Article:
India gets nine months of sunshine a year but our countrymen hardly make the most of this valuable natural resource. However, one man from South Gujarat has been working for several years now to promote solar power and make its benefits available to many villagers and village institutions.
Meet Deepak Gadhia, a 70-year-old entrepreneur and staunch environmentalist who has toiled for years together to increase the usage of solar energy in the daily lives of people.
Through his company, Gadhia Solar Energy Systems Pvt Ltd (which has now been sold), he introduced solar power systems in Gujarat. Further, through International Centre for Networking, Ecology, Education and Re-integration (ICNEER), an NGO Gadhia had founded, Gadhia took the initiative of distributing solar cookers to villagers for free.
“A lot of firewood is used by villagers in India for cooking food and we realised that if solar energy is brought into these villages, we can save a lot of trees,” said Gadhia. “Working in this direction, we decided to distribute solar cookers to villagers for free,” he added.
Apart from distributing solar cookers, Gadhia installed the first (and at that time, the largest) solar cooking system in the world to cook food for 1,200 people at Brahma Kumaris World Spiritual University in Mount Abu. A similar system has been installed at the Tirupati temple that cooks 30,000 meals per day and at the Shirdi Sai Baba temple that cooks 50,000 meals per day.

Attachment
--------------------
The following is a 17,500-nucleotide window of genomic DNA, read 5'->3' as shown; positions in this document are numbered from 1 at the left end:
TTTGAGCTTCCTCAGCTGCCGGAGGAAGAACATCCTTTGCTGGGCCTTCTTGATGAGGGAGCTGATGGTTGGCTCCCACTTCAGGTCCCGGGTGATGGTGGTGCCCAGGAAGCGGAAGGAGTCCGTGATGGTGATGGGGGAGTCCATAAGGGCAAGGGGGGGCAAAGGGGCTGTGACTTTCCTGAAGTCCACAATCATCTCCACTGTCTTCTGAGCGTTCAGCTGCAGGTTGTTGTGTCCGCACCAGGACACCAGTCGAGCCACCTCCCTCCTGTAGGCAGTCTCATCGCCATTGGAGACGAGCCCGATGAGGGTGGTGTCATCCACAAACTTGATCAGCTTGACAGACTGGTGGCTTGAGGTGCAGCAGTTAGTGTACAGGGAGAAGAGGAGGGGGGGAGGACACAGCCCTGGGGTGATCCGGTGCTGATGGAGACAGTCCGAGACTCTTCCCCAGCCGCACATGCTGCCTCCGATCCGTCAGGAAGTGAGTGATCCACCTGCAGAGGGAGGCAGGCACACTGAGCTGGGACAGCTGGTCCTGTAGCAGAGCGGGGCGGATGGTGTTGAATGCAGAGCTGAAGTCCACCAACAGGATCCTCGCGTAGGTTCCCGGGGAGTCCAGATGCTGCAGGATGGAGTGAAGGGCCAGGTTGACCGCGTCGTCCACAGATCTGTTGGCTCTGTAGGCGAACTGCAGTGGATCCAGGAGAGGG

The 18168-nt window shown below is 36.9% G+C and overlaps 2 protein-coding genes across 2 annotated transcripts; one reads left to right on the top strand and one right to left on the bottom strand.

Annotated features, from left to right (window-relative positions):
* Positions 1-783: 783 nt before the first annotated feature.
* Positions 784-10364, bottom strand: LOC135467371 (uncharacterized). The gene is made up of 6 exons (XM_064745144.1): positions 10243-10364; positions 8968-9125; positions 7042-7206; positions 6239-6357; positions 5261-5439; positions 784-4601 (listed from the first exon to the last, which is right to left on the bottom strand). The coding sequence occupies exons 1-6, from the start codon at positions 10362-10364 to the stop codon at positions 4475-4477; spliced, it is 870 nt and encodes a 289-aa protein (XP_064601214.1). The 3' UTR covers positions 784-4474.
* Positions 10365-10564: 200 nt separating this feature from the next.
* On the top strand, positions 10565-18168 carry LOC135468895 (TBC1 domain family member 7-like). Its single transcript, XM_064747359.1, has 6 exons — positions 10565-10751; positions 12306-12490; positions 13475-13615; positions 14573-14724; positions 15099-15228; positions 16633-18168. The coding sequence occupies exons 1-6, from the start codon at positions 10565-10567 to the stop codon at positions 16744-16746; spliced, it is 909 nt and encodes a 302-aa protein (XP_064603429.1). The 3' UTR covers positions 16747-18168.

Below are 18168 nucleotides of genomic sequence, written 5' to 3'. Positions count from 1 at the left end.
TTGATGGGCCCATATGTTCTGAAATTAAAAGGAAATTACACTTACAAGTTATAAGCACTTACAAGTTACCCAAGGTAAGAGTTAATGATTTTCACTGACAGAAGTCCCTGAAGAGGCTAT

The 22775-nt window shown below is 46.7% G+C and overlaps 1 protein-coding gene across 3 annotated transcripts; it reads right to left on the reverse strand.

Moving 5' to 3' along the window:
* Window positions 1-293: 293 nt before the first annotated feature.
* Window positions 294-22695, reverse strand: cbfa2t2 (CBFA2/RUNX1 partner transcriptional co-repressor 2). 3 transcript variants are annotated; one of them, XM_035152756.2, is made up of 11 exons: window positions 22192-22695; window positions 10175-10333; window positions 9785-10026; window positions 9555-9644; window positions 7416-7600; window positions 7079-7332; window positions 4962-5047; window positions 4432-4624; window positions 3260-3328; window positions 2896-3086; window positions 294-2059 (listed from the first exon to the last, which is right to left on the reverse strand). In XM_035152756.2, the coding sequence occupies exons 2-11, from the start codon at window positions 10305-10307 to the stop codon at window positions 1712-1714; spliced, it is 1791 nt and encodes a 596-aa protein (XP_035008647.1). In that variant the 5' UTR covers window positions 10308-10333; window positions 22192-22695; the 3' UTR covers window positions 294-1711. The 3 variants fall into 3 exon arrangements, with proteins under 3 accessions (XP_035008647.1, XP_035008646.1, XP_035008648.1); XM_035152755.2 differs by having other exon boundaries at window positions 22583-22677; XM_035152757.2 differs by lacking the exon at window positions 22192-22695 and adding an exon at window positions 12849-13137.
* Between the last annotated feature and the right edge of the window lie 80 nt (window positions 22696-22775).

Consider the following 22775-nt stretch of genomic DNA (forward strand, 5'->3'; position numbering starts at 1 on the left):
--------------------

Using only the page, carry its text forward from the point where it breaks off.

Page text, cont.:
However, in midst of this pioneering work, Gadhia suffered a personal loss last year when his wife and work partner, Shirin passed away. This shock was too much for him to bear and Gadhia sold off his company and now lives at Muni Seva Ashram in Waghodia in Vadodara.
However, Gadhia formed another company with the moniker, MSA Renewtech Foundation, which provides varied services that includes a 100-tonne solar air-conditioner plant that serves a 120-bed cancer hospital at Muni Seva Ashram. Other services include a desalination plant, waste water evaporation plant, process heating and cooking and incineration.
“Solar energy is the future of India and the country can grow only when its natural resources are properly utilised. It will definitely bring change in the energy requirements of the country,” stated Gadhia optimistically.